The pound sought to consolidate its position yesterday, holding its ground as market waited for Theresa May to return from her latest trip to Brussels.
Sterling remains steady this morning, with GBP/EUR subdued at €1.1426, GBP/USD flat at $1.2931 and GBP/CAD muted at C$1.7136, while GBP/AUD and GBP/NZD both drift higher, striking AU$1.8158 and NZ$1.8922 respectively.
In the spotlight today will be the UK’s latest employment data, with the pound poised to rise if wage growth accelerated as forecast in December…
What’s been happening?
The pound opened this week’s session on a stable footing, consolidating Friday’s gains as GBP investor appeared upbeat ahead of Theresa May latest trip to Brussels in an effort to win concessions from the EU over the Irish backstop.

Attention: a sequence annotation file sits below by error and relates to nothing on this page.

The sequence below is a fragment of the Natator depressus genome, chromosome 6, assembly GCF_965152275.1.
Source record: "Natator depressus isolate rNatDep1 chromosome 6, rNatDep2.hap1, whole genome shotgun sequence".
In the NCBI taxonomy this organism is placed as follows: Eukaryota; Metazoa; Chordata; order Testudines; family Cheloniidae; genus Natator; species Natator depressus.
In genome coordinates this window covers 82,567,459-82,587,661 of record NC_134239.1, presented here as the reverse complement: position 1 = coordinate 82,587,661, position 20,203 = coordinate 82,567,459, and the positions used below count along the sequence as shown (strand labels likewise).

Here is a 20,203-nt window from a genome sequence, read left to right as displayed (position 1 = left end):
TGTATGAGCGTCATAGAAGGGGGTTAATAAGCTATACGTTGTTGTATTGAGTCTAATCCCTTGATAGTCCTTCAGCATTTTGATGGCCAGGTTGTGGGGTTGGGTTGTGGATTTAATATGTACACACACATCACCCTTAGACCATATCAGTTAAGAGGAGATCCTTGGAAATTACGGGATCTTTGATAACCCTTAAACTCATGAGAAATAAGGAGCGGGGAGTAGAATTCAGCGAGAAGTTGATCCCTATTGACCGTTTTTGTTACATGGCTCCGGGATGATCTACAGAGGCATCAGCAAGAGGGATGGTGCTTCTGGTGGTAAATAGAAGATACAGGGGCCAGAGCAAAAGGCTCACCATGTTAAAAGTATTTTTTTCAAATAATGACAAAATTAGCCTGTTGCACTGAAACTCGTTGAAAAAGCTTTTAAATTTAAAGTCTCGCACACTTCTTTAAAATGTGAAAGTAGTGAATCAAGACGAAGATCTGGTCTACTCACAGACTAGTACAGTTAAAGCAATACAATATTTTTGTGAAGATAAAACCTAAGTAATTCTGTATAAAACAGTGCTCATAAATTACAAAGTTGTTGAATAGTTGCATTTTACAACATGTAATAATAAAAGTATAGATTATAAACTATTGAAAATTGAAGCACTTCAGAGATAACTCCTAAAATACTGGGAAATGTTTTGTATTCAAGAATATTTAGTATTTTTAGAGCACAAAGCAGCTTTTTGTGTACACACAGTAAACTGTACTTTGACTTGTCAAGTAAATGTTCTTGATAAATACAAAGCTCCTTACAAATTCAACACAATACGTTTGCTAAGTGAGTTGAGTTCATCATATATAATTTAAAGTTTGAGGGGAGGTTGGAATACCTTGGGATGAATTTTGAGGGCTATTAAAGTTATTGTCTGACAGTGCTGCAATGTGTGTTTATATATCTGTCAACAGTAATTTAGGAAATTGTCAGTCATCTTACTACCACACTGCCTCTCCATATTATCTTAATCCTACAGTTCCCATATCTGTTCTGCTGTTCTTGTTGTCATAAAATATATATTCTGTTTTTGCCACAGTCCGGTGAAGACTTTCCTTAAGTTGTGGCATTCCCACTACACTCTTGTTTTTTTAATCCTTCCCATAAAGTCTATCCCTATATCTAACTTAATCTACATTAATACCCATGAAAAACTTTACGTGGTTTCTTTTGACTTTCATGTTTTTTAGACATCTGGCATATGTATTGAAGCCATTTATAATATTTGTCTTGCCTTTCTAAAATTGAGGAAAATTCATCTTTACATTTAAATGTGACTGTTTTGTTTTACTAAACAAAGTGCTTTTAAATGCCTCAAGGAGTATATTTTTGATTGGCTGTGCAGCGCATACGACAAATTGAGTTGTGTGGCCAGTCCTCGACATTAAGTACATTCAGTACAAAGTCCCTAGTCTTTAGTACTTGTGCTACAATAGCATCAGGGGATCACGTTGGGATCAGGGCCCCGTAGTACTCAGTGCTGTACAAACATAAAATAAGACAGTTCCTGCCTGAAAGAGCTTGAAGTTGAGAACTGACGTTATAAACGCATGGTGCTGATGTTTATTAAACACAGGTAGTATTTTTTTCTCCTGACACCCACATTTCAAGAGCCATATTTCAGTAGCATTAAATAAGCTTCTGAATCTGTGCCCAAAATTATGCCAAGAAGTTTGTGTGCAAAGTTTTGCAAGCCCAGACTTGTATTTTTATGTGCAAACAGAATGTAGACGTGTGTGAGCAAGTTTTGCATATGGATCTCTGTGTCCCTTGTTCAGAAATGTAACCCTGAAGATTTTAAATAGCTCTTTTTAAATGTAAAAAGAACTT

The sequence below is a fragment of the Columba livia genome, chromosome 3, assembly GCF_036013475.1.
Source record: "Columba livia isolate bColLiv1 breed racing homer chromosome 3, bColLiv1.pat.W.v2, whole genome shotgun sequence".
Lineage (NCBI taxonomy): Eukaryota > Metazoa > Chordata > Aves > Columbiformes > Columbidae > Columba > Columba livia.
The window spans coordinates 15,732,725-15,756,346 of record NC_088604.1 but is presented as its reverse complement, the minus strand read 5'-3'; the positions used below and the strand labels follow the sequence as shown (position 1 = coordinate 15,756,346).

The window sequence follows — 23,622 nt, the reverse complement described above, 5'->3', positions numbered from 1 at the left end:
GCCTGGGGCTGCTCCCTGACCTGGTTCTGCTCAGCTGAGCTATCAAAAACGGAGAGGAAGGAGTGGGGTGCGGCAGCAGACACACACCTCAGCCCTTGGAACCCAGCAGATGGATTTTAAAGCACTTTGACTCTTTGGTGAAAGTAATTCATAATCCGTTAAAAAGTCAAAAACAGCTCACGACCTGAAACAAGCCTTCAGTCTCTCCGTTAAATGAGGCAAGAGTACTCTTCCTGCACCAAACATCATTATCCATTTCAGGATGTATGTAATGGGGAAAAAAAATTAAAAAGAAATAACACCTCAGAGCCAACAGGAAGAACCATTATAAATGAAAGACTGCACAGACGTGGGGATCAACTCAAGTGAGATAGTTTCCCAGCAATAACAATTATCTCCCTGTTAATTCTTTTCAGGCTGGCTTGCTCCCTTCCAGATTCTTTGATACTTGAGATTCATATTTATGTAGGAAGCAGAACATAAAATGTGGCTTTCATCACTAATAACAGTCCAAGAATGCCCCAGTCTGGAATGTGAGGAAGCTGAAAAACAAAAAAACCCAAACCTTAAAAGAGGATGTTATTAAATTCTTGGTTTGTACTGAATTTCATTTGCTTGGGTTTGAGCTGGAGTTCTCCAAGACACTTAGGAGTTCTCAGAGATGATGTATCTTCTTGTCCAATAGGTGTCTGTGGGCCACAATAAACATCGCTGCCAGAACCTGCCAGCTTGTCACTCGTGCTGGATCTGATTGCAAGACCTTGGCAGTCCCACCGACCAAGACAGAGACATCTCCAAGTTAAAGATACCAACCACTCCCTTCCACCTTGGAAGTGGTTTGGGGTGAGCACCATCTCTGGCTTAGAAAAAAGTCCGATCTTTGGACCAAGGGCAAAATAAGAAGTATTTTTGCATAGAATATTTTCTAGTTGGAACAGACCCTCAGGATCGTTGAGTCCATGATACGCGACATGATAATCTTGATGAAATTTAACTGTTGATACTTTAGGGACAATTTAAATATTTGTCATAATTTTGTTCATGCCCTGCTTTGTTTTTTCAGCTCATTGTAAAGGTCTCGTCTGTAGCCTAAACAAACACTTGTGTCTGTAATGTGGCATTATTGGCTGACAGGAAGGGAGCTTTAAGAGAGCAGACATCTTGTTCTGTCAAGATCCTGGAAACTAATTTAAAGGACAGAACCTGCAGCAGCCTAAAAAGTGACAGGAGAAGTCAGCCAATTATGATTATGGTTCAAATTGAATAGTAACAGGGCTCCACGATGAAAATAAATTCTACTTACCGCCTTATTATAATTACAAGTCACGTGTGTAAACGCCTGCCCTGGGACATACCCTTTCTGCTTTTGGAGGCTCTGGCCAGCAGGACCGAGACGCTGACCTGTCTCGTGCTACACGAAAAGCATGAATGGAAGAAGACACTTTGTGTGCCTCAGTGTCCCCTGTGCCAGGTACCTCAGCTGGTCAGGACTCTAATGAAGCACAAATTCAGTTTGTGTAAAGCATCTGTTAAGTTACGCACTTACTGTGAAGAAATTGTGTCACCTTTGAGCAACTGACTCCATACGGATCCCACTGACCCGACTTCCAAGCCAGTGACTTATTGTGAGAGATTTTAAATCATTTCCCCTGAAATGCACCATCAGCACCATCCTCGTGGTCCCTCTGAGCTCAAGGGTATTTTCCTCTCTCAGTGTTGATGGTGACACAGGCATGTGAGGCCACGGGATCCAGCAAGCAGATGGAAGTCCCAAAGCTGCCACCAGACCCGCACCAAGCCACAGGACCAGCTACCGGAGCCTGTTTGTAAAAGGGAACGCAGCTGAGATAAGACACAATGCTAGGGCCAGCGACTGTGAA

This saw GBP investors largely overlook the other major development in UK politics yesterday as 7 MPs announced their split from the UK Labour Party.
The euro, meanwhile, faced some pressure on Monday as reports emerged that the US Department of Commerce was looking at the EU auto industry and whether it could be a national security threat. Fears of possible tariffs buoyed the GBP/EUR exchange rate.
Meanwhile, the GBP/USD exchange rate was able to make some tentative gains at the start of the week after the closure of US markets for Presidents Day lead to thin trade in the US dollar.
What’s coming up?
Looking ahead, GBP investors will be focused on the release of the UK’s latest labour figures today.
Economists forecast UK unemployment will have held at a 43-year low in December.
However it’s likely to be the accompanying wage figures that are the centre of attention this morning, with the pound poised to rally if wage growth continued to accelerate as forecast.
Meanwhile, the euro could come under pressure this morning if the latest ZEW survey reveals that economic sentiment in the Eurozone remained gloomy this month.
Finally, potentially impacting the US dollar this afternoon will be a speech from the Federal Reserve’s Loretta J. Mester, with USD sentiment potentially softening if the policymaker remains dovish in her outlook for the US economy.
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